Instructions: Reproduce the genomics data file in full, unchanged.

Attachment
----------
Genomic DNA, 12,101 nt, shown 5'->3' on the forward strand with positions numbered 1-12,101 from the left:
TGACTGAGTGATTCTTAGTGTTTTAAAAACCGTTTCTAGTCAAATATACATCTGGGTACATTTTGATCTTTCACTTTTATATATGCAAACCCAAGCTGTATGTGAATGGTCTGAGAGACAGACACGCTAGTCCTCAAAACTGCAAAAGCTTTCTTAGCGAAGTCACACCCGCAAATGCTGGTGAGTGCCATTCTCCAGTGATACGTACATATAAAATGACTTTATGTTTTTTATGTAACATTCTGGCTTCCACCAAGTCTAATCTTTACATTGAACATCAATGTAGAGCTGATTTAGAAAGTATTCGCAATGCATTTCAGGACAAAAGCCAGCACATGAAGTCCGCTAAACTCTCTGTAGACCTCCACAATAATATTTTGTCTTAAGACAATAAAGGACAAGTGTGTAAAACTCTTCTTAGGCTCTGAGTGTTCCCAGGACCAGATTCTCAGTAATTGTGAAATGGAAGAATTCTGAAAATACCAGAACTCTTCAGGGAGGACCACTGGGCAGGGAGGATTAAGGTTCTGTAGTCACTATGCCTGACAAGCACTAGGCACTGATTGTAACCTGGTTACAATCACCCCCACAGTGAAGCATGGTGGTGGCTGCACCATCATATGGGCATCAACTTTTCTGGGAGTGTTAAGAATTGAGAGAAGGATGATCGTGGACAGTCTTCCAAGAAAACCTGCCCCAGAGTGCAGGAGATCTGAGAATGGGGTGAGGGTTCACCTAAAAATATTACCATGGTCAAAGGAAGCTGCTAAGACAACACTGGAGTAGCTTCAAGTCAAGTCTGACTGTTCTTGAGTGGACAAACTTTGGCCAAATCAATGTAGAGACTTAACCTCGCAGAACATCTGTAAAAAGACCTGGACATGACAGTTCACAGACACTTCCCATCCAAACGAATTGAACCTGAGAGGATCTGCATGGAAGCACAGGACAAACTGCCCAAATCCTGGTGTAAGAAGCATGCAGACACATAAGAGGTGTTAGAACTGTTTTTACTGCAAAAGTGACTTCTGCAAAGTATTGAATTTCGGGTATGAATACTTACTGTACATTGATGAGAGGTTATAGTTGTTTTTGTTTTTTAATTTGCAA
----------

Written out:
Genomic DNA, 12,101 nt, shown 5'->3' on the forward strand with positions numbered 1-12,101 from the left:
TGACTGAGTGATTCTTAGTGTTTTAAAAACCGTTTCTAGTCAAATATACATCTGGGTACATTTTGATCTTTCACTTTTATATATGCAAACCCAAGCTGTATGTGAATGGTCTGAGAGACAGACACGCTAGTCCTCAAAACTGCAAAAGCTTTCTTAGCGAAGTCACACCCGCAAATGCTGGTGAGTGCCATTCTCCAGTGATACGTACATATAAAATGACTTTATGTTTTTTATGTAACATTCTGGCTTCCACCAAGTCTAATCTTTACATTGAACATCAATGTAGAGCTGATTTAGAAAGTATTCGCAATGCATTTCAGGACAAAAGCCAGCACATGAAGTCCGCTAAACTCTCTGTAGACCTCCACAATAATATTTTGTCTTAAGACAATAAAGGACAAGTGTGTAAAACTCTTCTTAGGCTCTGAGTGTTCCCAGGACCAGATTCTCAGTAATTGTGAAATGGAAGAATTCTGAAAATACCAGAACTCTTCAGGGAGGACCACTGGGCAGGGAGGATTAAGGTTCTGTAGTCACTATGCCTGACAAGCACTAGGCACTGATTGTAACCTGGTTACAATCACCCCCACAGTGAAGCATGGTGGTGGCTGCACCATCATATGGGCATCAACTTTTCTGGGAGTGTTAAGAATTGAGAGAAGGATGATCGTGGACAGTCTTCCAAGAAAACCTGCCCCAGAGTGCAGGAGATCTGAGAATGGGGTGAGGGTTCACCTAAAAATATTACCATGGTCAAAGGAAGCTGCTAAGACAACACTGGAGTAGCTTCAAGTCAAGTCTGACTGTTCTTGAGTGGACAAACTTTGGCCAAATCAATGTAGAGACTTAACCTCGCAGAACATCTGTAAAAAGACCTGGACATGACAGTTCACAGACACTTCCCATCCAAACGAATTGAACCTGAGAGGATCTGCATGGAAGCACAGGACAAACTGCCCAAATCCTGGTGTAAGAAGCATGCAGACACATAAGAGGTGTTAGAACTGTTTTTACTGCAAAAGTGACTTCTGCAAAGTATTGAATTTCGGGTATGAATACTTACTGTACATTGATGAGAGGTTATAGTTGTTTTTGTTTTTTAATTTGCAA